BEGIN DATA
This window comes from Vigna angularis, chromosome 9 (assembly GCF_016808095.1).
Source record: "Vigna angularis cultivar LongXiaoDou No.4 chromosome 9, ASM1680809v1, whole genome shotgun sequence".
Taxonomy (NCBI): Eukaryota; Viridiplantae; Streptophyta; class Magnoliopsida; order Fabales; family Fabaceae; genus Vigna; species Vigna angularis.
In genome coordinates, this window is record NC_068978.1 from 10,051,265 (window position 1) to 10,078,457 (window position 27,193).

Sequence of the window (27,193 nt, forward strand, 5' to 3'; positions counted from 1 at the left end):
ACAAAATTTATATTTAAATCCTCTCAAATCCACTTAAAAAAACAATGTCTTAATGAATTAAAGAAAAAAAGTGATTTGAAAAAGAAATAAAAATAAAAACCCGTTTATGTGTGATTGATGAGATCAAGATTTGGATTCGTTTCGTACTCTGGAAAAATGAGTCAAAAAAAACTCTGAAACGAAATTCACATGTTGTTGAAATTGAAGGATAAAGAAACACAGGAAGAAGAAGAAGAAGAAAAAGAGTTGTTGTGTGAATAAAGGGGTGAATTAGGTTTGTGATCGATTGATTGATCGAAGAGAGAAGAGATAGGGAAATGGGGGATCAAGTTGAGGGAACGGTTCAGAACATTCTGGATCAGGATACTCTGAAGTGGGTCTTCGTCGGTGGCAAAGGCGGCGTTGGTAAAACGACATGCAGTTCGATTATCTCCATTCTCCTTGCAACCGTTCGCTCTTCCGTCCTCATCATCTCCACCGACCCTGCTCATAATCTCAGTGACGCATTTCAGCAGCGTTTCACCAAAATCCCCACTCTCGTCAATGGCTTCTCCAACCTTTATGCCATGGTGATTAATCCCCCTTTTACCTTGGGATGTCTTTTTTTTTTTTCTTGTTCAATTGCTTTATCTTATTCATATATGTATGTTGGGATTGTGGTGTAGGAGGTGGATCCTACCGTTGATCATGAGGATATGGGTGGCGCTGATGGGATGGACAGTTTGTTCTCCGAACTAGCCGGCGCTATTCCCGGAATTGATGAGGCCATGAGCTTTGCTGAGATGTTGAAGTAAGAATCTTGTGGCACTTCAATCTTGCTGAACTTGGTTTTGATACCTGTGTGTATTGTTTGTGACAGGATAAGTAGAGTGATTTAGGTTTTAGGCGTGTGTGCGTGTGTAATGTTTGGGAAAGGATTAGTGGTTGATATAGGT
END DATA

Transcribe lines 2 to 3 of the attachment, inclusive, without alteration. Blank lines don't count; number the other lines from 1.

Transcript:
Source record: "Vigna angularis cultivar LongXiaoDou No.4 chromosome 9, ASM1680809v1, whole genome shotgun sequence".
Taxonomy (NCBI): Eukaryota; Viridiplantae; Streptophyta; class Magnoliopsida; order Fabales; family Fabaceae; genus Vigna; species Vigna angularis.